Iran warns that ‘freedom-seekers’ worldwide want to avenge Soleimani’s killing
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Iran warns that ‘freedom-seekers’ worldwide want to avenge Soleimani’s killing

New commander of IRGC’s expeditionary Quds Force says Tehran’s enemy ‘understands no language but force’

In this Nov. 5, 2016 photo, Gen. Esmail Ghaani speaks in a meeting in Tehran, Iran. A new Iranian general has stepped out of the shadows to lead the country's expeditionary Quds Force, becoming responsible for Tehran's proxies across the Mideast as the Islamic Republic threatens the US with "harsh revenge" for killing its previous head, Qassem Soleimani. (Mohammad Ali Marizad/Tasnim News Agency via AP)
In this Nov. 5, 2016 photo, Gen. Esmail Ghaani speaks in a meeting in Tehran, Iran. A new Iranian general has stepped out of the shadows to lead the country's expeditionary Quds Force, becoming responsible for Tehran's proxies across the Mideast as the Islamic Republic threatens the US with "harsh revenge" for killing its previous head, Qassem Soleimani. (Mohammad Ali Marizad/Tasnim News Agency via AP)

The new commander of Iran’s expeditionary Quds Force on Monday threatened that there are “freedom-seekers” all over the world who want to avenge the death of his predecessor, Qassem Soleimani, adding that Tehran’s enemies only understand the “language of force.”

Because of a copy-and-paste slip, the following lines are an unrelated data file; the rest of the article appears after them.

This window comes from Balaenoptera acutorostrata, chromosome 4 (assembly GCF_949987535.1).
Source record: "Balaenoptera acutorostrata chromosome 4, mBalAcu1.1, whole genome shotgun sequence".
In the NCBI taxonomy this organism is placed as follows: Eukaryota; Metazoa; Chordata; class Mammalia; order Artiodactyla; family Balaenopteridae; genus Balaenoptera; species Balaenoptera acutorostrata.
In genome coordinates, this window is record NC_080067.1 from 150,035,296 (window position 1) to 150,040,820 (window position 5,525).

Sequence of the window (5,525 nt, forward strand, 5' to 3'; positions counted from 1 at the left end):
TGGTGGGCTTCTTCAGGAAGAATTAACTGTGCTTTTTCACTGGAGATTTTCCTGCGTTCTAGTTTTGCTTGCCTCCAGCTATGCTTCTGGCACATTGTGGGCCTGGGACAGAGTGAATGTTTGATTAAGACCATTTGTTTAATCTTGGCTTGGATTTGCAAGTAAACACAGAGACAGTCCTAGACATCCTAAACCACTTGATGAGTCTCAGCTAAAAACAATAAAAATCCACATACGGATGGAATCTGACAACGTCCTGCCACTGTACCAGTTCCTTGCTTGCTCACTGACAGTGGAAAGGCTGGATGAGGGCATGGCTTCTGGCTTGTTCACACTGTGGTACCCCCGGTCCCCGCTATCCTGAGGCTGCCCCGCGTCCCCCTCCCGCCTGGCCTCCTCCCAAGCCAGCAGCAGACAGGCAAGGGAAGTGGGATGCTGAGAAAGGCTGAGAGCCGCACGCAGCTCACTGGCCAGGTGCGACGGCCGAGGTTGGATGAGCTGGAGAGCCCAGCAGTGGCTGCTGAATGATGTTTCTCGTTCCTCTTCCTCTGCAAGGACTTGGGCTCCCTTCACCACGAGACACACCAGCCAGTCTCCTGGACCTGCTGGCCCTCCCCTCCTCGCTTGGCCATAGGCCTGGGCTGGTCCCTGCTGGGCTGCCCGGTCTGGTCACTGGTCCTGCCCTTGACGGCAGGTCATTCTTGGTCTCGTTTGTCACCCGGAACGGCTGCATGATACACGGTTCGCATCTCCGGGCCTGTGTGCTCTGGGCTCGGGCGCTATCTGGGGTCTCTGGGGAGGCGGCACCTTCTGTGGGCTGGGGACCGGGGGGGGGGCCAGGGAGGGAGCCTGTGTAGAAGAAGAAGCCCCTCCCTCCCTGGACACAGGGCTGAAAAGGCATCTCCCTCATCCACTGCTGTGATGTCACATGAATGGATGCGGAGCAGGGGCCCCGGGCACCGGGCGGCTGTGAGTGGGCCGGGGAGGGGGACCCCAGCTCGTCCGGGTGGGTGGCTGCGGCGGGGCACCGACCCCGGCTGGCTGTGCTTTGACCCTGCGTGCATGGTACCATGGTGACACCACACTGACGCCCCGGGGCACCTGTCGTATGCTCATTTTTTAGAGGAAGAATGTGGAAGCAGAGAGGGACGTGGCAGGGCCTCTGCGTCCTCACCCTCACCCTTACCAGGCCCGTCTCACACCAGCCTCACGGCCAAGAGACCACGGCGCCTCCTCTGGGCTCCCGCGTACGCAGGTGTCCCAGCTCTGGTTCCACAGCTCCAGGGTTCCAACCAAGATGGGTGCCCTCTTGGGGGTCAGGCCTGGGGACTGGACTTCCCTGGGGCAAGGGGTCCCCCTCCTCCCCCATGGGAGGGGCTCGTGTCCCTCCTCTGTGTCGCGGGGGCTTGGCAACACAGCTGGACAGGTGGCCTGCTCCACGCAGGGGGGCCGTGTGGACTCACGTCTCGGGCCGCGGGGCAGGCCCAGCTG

“They hit General Soleimani in a cowardly act, but there are freedom-seekers across the world who want to revenge for him with God’s help, and God willing, we will hit his enemy chivalrously,” said Gen. Esmail Ghaani at a ceremony in Tehran.

“Our enemy understands no language but force and therefore, we should stand against them strongly,” he added, according to the Fars news agency.

The Quds Force is part of the 125,000-strong Revolutionary Guard, a paramilitary organization that answers only to Iran’s Supreme Leader Ayatollah Ali Khamenei. The Guard oversees Iran’s ballistic missile program, has its naval forces shadow the US Navy in the Persian Gulf and includes an all-volunteer Basij force.

In this file photo taken on September 22, 2018 shows members of Iran’s Revolutionary Guards Corps (IRGC) marching during the annual military parade which marks the anniversary of the outbreak of the devastating 1980-1988 war with Saddam Hussein’s Iraq, in the capital Tehran (Photo by STRINGER / AFP)

Ghaani is also responsible for Tehran’s proxies across the Middle East.

US President Donald Trump ordered the drone strike in Iraq on January 3 that killed Soleimani. At the time, Trump said the Quds Force head was planning attacks against US troops in the region, but White House officials have since given different justifications for the killing, including one of deterrence.

On Saturday, CNN reported that Trump recently held a fundraising dinner for GOP donors where he gave a minute-by-minute account of the drone strike and said Soleimani was “saying bad things” about the US, which led to his decision to authorize the killing.